How does California’s workers’ compensation system help workers?
Every day, the majority of California workers show up for work in order to help support their families. Virtually any worker can suffer an on-the-job accident, but some workers are in industries or fields in which the chances of being hurt are much higher. For this reason, in 1914, the state of California established the State Compensation Insurance Fund as its version of a workers’ compensation program to allow injured workers some income as they recovered. The system has endured, but was overhauled nearly three years ago by Senate Bill 863.
What led to this recent reform effort? Over the decades, inequities and abuses have appeared in the workers’ compensation system and various reform efforts have tried to resolve these problems. Senate Bill 863, which passed the state legislature in August, 2012, is intended to ensure that the system provides enough compensation to larger numbers of eligible workers. The first provisions became effective at the beginning of January, 2013, and several more have rolled out since.
What does Senate Bill 863 do? The final legislation introduced cost-saving efficiencies, increased both minimum and maximum weekly benefits, established new procedures for calculating disability payments and created a new Return-to-Work Fund to help workers with injuries that are serious, but not necessarily disabling.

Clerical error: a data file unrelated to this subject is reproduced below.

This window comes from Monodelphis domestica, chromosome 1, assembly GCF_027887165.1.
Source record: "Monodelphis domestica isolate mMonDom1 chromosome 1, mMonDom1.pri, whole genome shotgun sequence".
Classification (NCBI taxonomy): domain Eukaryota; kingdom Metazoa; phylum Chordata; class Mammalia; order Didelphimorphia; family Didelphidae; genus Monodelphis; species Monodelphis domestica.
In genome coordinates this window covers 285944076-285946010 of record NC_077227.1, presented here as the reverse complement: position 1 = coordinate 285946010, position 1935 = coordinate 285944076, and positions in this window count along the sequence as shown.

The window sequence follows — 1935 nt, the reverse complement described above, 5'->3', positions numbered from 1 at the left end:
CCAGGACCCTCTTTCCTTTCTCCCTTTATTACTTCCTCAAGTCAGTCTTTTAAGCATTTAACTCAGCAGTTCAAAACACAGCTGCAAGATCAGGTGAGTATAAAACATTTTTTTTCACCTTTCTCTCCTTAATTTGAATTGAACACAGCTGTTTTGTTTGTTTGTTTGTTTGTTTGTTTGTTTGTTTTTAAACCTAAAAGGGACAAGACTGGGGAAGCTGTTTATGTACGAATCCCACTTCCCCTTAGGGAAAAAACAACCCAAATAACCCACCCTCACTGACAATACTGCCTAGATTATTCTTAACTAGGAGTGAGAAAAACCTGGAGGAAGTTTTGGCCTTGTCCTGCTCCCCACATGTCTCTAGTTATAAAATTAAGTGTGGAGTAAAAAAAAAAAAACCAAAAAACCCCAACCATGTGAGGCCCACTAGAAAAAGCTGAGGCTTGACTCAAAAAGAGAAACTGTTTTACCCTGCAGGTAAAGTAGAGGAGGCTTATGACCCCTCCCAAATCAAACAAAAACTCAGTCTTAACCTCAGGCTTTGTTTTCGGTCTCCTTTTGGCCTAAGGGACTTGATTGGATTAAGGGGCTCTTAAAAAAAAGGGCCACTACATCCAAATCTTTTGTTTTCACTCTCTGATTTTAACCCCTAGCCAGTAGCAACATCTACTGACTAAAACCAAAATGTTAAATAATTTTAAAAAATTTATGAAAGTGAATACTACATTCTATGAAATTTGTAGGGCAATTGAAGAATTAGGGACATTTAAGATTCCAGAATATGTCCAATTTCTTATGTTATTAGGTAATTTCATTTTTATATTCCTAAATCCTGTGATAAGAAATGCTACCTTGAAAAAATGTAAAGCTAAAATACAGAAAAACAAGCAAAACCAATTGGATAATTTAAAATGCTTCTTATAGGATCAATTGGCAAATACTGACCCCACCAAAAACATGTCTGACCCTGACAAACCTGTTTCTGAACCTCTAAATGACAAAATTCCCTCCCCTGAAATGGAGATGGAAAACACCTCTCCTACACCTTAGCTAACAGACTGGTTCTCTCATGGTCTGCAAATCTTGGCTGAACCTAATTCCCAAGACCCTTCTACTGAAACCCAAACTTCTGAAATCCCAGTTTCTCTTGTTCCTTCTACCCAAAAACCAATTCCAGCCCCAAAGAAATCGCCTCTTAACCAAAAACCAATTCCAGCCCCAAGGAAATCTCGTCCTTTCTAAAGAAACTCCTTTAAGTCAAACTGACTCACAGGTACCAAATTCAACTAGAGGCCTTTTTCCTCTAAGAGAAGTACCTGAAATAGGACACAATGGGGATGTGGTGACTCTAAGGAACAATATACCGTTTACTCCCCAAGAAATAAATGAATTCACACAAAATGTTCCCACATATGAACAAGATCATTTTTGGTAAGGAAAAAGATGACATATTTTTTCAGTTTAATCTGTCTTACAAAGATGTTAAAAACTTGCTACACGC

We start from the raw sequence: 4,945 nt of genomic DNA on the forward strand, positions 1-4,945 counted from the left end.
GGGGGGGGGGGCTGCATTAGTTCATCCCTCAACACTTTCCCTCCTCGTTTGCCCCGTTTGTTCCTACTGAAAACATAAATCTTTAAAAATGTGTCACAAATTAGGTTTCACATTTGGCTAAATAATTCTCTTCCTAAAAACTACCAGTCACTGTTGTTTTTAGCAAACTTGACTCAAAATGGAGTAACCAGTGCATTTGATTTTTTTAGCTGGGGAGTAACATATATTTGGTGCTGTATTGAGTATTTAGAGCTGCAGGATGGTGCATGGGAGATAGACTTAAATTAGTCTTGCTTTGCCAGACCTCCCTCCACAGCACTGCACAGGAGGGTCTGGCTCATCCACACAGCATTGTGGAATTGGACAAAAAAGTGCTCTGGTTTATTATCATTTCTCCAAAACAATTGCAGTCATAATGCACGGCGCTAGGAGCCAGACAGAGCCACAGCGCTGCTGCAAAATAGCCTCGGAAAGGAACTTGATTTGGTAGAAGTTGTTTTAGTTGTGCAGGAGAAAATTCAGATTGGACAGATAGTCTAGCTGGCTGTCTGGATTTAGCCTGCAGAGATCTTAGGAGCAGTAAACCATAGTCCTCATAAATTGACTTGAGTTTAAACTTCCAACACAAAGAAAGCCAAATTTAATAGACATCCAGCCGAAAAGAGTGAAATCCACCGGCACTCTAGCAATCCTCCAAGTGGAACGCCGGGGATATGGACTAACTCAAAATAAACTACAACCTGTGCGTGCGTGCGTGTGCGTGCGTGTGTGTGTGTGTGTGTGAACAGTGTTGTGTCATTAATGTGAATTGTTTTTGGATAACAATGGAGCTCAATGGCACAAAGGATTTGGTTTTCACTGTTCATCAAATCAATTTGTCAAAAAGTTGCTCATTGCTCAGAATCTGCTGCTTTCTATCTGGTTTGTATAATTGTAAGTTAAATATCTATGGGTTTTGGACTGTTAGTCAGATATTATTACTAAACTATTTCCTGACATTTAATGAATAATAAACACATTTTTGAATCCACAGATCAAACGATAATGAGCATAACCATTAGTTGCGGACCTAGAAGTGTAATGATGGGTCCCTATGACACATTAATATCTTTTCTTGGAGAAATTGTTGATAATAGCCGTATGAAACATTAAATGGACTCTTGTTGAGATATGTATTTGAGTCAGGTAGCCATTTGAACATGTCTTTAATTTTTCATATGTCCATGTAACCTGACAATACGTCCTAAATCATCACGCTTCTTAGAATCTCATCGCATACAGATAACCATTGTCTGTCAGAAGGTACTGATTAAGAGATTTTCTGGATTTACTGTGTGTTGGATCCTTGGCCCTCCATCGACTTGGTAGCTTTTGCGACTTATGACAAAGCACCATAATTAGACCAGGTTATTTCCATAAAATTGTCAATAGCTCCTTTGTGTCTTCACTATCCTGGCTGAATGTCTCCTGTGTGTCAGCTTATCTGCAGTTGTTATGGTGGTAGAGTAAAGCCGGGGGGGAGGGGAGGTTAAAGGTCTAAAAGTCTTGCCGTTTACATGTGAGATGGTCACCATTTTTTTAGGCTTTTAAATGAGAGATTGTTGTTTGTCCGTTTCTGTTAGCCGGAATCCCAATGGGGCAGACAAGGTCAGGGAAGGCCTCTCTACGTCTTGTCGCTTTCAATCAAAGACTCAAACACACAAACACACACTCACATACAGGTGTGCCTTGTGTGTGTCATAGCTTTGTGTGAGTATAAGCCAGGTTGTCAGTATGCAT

The use of modifiers also was improved and expanded so that more workers in different industries could secure compensation. The current modifier system uses an injured worker’s age and occupation. The Division of Workers’ Compensation has now been authorized to modify that system so that it more accurately represents current industries and occupations that may not have existed until relatively recently.
An on-the-job accident is challenging emotionally, physically and financially to an injured worker. With the passage of Senate Bill 863, workers should now have more compensation available that can meet their needs while they recover.
Source: State of California, Department of Industrial Relations, “Overview of Senate Bill 863“, accessed March 12, 2015